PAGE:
McWing: I’d give citizenship on day one, also, I wouldn’t have any language requirement though I would not publish anything official in anything other than English. A common language is important, IMO. And since I think the welfare state will collapse anyway, sure, let them have at it, though I dont think that is why the overwhelming number of immigrants come here, for welfare. I, perhaps naively, think they come here to live and work in a society who’s governent interferes in their lives less than where they came from. Also, they’ll be paying taxes, so the schools will be funded adequately. I hope the parents demand English only/immersion for their kids, to give them a fighting chance once they hit the working world. I don’t think the border states will be swamped, people move to where there are jobs, immigrants are no different.
Scott: I am instinctively in favor of open borders and easy immigration. But that cannot coexist with the kind of welfare state that we now have. I suppose if you assume the welfare state as it exists must eventually collapse anyway, then accelerating it and getting on with the recovery process sooner rather than later makes sense. In which case open borders and immigration is even more attractive.
Perhaps more of you have weighed in and I missed it so I’m curious what the rest of you think and is there any chance that the Senate bill is a launching pad for the kind of reform each of you wants? As a Californian with a keen interest in Mexico and it’s people I probably wouldn’t go as far as McWing, although I might be persuaded, but the bill looks a little constipated with stumbling blocks to me.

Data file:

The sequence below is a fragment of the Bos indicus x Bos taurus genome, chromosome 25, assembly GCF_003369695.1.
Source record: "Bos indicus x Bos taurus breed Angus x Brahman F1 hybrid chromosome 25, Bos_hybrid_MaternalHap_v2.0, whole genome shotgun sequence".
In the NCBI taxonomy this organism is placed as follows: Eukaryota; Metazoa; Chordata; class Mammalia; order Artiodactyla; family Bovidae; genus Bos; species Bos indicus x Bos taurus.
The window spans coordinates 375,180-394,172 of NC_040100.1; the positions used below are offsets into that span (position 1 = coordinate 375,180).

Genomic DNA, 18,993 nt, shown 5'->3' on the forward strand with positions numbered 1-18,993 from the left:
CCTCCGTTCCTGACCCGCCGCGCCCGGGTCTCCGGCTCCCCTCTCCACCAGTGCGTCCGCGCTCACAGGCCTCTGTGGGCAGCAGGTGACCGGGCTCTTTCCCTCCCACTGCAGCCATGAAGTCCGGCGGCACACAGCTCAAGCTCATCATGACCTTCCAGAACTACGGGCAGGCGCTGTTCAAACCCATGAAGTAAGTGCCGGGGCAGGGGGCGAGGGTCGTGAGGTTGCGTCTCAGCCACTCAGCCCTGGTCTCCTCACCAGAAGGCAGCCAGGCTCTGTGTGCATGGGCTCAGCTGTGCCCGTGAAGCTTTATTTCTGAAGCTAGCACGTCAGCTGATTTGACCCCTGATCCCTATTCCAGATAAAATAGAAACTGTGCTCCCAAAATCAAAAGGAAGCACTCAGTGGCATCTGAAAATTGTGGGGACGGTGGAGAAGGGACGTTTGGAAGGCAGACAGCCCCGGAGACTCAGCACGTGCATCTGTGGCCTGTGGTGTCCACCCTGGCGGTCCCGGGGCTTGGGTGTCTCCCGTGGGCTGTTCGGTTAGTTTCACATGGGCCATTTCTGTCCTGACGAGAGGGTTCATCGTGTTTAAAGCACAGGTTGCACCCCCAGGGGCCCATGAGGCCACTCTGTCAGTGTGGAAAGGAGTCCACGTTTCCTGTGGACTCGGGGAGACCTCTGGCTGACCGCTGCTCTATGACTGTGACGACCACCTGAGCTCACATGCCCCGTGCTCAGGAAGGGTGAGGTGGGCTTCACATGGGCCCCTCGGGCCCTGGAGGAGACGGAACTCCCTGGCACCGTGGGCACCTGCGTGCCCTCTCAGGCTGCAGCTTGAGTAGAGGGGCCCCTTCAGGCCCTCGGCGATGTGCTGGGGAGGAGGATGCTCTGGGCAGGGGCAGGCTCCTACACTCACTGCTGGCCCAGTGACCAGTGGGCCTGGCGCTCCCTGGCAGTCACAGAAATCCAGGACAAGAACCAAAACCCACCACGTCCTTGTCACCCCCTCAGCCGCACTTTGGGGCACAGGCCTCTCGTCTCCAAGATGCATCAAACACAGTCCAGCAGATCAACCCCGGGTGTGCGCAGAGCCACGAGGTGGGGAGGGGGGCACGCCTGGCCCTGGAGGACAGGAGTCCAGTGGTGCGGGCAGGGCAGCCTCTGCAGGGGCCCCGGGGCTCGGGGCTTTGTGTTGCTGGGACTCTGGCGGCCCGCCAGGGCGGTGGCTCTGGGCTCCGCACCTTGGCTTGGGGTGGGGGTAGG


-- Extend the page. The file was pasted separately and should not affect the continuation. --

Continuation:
There’s been all sorts of coverage lately and I’ve read a lot of it but one of the most interesting to me was this email exchange Greg Sargent had a couple of days ago on Cornyn’s suggested compromise and perhaps thwarting Presidential aspirations:
This has put Marco Rubio in a box, and it needs to be acknowledged that Cornyn’s move really does threaten the prospects for reform. Frank Sharry, of the pro-immigration America’s Voice, explains why in an email to me:
“Cornyn is trying to box Rubio in, and if he does, we’ve got a problem. Cornyn is taking dead aim at hardening the triggers – threatens the path to citizenship in a big way – in hopes of dragging Rubio to the right. The problem is that Rubio going right loses many Dems. Dicey moment. Cornyn stepped out in front with a proposal for more border security in way that undermines the path to citizenship. Rubio either goes with Cornyn — to look more conservative — and threatens the bipartisan core support for reform, or says no to Cornyn and looks weak, damaging the chance to get 15 Republicans to come in board.”
In other words, Cornyn has undercut Rubio by staking out a position much further to the right of the Gang of Eight compromise that Rubio had been taking.
I’ve read, in a variety of opinions, that the only way immigration reform will pass is if Republican leadership and the big donors want it to pass and they’ll have to pressure Boehner to put it up for a vote and hope the Democrats will get it across the finish line. I can’t help but wonder if that would finally be the end of Boehner’s Speakership though.
Filed under: 2013 and beyond, ATiM, Marco Rubio | Tagged: gang of eight, immigration | 142 Comments »